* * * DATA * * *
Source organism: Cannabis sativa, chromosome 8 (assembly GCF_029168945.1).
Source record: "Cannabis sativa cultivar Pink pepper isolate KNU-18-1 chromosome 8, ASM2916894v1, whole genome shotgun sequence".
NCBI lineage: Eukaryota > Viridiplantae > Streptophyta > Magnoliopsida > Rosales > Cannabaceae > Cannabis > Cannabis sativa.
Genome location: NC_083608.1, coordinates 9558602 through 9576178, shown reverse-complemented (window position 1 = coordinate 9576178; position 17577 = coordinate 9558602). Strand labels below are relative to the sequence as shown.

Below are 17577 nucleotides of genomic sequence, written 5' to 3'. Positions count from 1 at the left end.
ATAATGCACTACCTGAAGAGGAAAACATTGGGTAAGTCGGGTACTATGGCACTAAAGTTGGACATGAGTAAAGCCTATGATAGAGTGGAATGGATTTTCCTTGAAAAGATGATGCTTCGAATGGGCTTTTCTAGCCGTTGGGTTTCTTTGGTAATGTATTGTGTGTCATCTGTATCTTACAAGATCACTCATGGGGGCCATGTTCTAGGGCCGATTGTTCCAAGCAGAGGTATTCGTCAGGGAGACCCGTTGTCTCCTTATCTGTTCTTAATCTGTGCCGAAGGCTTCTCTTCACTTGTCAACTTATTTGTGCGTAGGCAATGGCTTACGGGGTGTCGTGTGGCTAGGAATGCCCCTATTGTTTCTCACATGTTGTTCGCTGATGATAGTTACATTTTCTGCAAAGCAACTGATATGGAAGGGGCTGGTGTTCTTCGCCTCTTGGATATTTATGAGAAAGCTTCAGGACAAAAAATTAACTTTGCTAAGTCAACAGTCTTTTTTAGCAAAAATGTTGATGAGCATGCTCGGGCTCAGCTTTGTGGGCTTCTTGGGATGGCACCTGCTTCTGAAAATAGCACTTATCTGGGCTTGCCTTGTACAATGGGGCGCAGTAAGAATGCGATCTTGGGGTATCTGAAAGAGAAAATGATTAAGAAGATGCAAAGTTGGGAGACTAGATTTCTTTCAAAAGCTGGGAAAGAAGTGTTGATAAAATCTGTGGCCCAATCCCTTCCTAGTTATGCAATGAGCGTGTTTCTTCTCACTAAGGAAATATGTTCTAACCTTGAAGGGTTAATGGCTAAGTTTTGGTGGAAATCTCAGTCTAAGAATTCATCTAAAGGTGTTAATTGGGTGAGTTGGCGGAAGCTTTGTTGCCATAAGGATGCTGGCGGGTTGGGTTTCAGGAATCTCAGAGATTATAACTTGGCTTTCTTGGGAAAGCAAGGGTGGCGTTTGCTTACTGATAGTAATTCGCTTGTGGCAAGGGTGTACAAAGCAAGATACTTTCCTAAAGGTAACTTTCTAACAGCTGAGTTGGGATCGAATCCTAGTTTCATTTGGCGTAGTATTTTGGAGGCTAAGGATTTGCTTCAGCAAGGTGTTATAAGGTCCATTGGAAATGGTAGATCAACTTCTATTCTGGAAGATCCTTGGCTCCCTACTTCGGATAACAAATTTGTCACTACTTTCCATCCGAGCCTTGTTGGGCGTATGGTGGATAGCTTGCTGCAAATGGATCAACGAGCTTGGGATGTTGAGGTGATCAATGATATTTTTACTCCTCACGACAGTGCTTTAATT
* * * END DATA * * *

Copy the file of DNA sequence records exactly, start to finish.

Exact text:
Source organism: Cannabis sativa, chromosome 8 (assembly GCF_029168945.1).
Source record: "Cannabis sativa cultivar Pink pepper isolate KNU-18-1 chromosome 8, ASM2916894v1, whole genome shotgun sequence".
NCBI lineage: Eukaryota > Viridiplantae > Streptophyta > Magnoliopsida > Rosales > Cannabaceae > Cannabis > Cannabis sativa.
Genome location: NC_083608.1, coordinates 9558602 through 9576178, shown reverse-complemented (window position 1 = coordinate 9576178; position 17577 = coordinate 9558602). Strand labels below are relative to the sequence as shown.

Below are 17577 nucleotides of genomic sequence, written 5' to 3'. Positions count from 1 at the left end.
ATAATGCACTACCTGAAGAGGAAAACATTGGGTAAGTCGGGTACTATGGCACTAAAGTTGGACATGAGTAAAGCCTATGATAGAGTGGAATGGATTTTCCTTGAAAAGATGATGCTTCGAATGGGCTTTTCTAGCCGTTGGGTTTCTTTGGTAATGTATTGTGTGTCATCTGTATCTTACAAGATCACTCATGGGGGCCATGTTCTAGGGCCGATTGTTCCAAGCAGAGGTATTCGTCAGGGAGACCCGTTGTCTCCTTATCTGTTCTTAATCTGTGCCGAAGGCTTCTCTTCACTTGTCAACTTATTTGTGCGTAGGCAATGGCTTACGGGGTGTCGTGTGGCTAGGAATGCCCCTATTGTTTCTCACATGTTGTTCGCTGATGATAGTTACATTTTCTGCAAAGCAACTGATATGGAAGGGGCTGGTGTTCTTCGCCTCTTGGATATTTATGAGAAAGCTTCAGGACAAAAAATTAACTTTGCTAAGTCAACAGTCTTTTTTAGCAAAAATGTTGATGAGCATGCTCGGGCTCAGCTTTGTGGGCTTCTTGGGATGGCACCTGCTTCTGAAAATAGCACTTATCTGGGCTTGCCTTGTACAATGGGGCGCAGTAAGAATGCGATCTTGGGGTATCTGAAAGAGAAAATGATTAAGAAGATGCAAAGTTGGGAGACTAGATTTCTTTCAAAAGCTGGGAAAGAAGTGTTGATAAAATCTGTGGCCCAATCCCTTCCTAGTTATGCAATGAGCGTGTTTCTTCTCACTAAGGAAATATGTTCTAACCTTGAAGGGTTAATGGCTAAGTTTTGGTGGAAATCTCAGTCTAAGAATTCATCTAAAGGTGTTAATTGGGTGAGTTGGCGGAAGCTTTGTTGCCATAAGGATGCTGGCGGGTTGGGTTTCAGGAATCTCAGAGATTATAACTTGGCTTTCTTGGGAAAGCAAGGGTGGCGTTTGCTTACTGATAGTAATTCGCTTGTGGCAAGGGTGTACAAAGCAAGATACTTTCCTAAAGGTAACTTTCTAACAGCTGAGTTGGGATCGAATCCTAGTTTCATTTGGCGTAGTATTTTGGAGGCTAAGGATTTGCTTCAGCAAGGTGTTATAAGGTCCATTGGAAATGGTAGATCAACTTCTATTCTGGAAGATCCTTGGCTCCCTACTTCGGATAACAAATTTGTCACTACTTTCCATCCGAGCCTTGTTGGGCGTATGGTGGATAGCTTGCTGCAAATGGATCAACGAGCTTGGGATGTTGAGGTGATCAATGATATTTTTACTCCTCACGACAGTGCTTTAATT